Thursday, 9 July 2015



The Essential Pantry Staples for Italian Cooking

The world over Italian food is instantly recognized and beloved for being redolent with simple yet bold flavors. The taste and fragrances of Italian ingredients are distinct and unmistakeable; the aroma of garlic sautéing in hot olive oil, the colour and texture of freshly pounded pesto, the simple beauty in a plate of freshly cooked al dente spaghetti aglio olio pepperoncino.  It only takes a few ingredients, carefully treated to put together a hearty, satisfying lunch when the craving for an authentic Italian meal strikes. Which is why it can be joyous to open the kitchen cabinets and find just the ingredients required. Keep these few pantry staples on hand and savor home-style Italian food anytime.



At the heart of Italian cooking is olive oil. If you want to maintain an Italian kitchen, you simply cannot do without olive oil. Typically it is best to have three kinds of olive oils on hand: a reasonably priced ‘bulk’ extra virgin olive oil for every day cooking, a fine quality olive oil for use in salads and drizzling on finished dishes, and a large container of ‘light’ olive oil for deep and shallow frying.
For the Italians, where there is olio, there must be aglio, garlic. A fundamental flavor in Italian cooking, especially southern Italian cooking, it interacts very well with basic Italian ingredients like tomatoes and basil. It is usually used by slightly crushing a clove or two to release its juices and then gently sautéing it in olive oil to flavor it. 



Into a cooking pot of hot olive oil, go the aromatics to make a soffritto, the essential base for most Italian savory dishes. The most typical soffritto is a mixture of finely chopped onion, carrot and celery—the ‘Holy Trinity’ of Italian cooking—to which are sometimes added parsley, garlic and/or pancetta. The use of soffritto is one of the hallmarks of Italian cooking, and one of the little ‘secrets’ that make it so delicious. Parsley is a common ingredient in the ubiquitous soffritto, as noted above, and is used to top off dishes, especially garlic and oil based pasta dishes. Besides parsley, the classic Italian fresh herbs include rosemary -used in roasts—which adds a strong but pleasant ‘piney’ flavor, and sage, which lends a more subtle savor to many dishes, especially ones with sauces. All herbs should be used with discretion choosing fresh herbs whenever possible. They make a world of difference. The one exception is oregano, whose flavor is improved by drying. Store herbs in a plastic bag in the refrigerator. Puncture some air holes in the back and keep the leaves away from the interior surface of the bag. Wrap the stems in a moist paper towel. As an alternative to storing herbs in a plastic bag, try placing the herbs like cilantro and parsley in a glass of water in the refrigerator.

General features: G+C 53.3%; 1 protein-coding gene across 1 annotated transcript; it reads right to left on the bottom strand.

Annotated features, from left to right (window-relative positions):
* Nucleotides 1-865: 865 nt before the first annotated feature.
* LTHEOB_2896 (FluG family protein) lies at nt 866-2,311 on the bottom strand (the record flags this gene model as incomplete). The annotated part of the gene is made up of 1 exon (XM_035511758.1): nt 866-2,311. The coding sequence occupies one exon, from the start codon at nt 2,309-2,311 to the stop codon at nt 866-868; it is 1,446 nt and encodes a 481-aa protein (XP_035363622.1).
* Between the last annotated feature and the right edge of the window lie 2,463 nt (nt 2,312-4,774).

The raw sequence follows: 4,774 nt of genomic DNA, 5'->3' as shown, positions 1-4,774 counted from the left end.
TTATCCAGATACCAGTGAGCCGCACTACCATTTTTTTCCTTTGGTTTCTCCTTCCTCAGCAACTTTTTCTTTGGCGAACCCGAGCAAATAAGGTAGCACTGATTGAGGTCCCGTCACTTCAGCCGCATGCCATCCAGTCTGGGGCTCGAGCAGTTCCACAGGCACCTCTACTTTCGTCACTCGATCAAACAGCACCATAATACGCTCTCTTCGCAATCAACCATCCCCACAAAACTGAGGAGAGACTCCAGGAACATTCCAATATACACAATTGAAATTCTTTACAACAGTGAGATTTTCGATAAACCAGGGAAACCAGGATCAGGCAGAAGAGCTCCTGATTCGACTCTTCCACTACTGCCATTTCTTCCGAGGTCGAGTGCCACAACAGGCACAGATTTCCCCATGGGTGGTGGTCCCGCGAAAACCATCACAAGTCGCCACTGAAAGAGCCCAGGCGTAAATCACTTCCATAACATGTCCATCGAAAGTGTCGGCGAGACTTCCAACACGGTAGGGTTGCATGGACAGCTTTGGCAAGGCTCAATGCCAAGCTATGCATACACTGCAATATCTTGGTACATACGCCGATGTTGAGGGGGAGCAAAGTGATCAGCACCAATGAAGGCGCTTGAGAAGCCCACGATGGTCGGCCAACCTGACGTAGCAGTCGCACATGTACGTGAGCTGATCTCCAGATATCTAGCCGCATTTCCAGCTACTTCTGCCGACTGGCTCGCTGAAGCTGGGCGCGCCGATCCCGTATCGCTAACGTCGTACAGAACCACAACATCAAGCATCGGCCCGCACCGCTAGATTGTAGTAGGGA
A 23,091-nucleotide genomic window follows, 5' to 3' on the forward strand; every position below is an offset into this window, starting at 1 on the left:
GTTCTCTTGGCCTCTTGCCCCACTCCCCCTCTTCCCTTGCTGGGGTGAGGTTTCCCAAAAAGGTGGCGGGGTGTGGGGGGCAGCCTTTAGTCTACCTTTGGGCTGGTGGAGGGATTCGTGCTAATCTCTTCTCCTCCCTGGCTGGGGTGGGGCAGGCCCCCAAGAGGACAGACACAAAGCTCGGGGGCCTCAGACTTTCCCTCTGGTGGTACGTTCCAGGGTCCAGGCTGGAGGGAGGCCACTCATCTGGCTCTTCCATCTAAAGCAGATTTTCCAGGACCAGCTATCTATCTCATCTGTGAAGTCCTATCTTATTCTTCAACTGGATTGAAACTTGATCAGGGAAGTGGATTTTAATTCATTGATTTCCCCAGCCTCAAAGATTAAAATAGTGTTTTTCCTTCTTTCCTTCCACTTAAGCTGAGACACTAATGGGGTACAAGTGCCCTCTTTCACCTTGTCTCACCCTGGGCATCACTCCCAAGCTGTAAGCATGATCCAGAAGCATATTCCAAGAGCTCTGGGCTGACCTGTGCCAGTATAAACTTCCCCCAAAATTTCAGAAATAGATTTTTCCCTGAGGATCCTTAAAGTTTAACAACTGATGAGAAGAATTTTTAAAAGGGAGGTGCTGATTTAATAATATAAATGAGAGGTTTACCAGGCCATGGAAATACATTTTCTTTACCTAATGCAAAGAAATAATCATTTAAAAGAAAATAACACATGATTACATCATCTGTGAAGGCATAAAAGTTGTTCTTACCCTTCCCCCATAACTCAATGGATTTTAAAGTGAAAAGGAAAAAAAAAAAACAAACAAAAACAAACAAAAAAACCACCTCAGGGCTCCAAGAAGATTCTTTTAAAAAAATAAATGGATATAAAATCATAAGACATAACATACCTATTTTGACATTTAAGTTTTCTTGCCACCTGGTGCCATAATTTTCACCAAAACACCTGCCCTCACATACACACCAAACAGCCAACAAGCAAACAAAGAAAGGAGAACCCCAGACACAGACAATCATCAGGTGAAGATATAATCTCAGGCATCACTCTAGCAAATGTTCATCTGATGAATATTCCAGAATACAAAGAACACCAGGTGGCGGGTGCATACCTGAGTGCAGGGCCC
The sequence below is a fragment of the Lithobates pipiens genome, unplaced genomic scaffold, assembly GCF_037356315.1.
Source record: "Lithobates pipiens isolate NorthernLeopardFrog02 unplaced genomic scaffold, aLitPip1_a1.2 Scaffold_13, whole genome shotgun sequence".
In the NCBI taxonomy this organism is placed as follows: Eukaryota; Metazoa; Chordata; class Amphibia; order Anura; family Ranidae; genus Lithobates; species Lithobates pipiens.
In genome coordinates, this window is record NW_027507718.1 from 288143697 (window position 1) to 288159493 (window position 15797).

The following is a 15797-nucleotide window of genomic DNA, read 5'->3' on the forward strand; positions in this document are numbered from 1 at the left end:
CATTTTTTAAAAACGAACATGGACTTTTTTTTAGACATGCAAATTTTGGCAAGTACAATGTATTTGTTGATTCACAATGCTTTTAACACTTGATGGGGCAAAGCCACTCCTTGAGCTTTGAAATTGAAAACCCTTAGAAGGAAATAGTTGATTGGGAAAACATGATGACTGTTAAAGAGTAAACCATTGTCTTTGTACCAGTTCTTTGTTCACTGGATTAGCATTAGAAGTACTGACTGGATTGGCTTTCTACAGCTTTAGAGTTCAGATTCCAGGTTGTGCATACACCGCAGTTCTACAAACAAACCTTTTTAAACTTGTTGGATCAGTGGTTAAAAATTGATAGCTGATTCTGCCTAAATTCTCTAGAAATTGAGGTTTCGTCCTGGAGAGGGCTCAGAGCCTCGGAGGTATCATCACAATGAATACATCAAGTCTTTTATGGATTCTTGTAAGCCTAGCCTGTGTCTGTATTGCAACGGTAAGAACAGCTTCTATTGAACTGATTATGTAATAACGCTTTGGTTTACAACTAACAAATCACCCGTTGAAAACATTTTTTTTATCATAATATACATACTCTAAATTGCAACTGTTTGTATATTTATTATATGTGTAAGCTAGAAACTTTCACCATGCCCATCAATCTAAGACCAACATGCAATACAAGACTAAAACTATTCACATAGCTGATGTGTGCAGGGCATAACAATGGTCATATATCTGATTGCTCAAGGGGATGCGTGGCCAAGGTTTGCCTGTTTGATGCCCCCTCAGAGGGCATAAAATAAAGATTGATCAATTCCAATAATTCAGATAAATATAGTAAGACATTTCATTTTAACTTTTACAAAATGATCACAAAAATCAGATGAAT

Crucial to any Italian pantry is vinegar. Italians principally use both red and white wine vinegars. Red wine vinegar has a most assertive flavor than white wine vinegar. Balsamic vinegar is tangy and sweetish vinegar and is reserved for special occasions, but it adds terrific aroma to fresh summer salads. It is also reduced into a sauce to drizzle over meat dishes. 


Italian food is often rich in umami; a haunting savory flavor that comes from the use of porcini mushrooms, hard cheese like Parmesan, cold cuts like prosciutto or condiments like olives or capers to name a few. These ingredients keep well for longer periods of time making them a wise culinary investment. Moreover, when assembled on a wooden board with crusty bread or fruit like figs or grapes, they work together as a rustic yet tasteful antipasti platter.

This entire month, Godrej Natures Basket celebrates this ancient yet ever popular cuisine with many cool offers, discounts, tips, recipes and cooking demonstrations. Be sure to join in this Italian fiesta spread out at every outlet across the country. Buon Appetitio!

Buy cold cuts online from Natures Basket store at best prices !!


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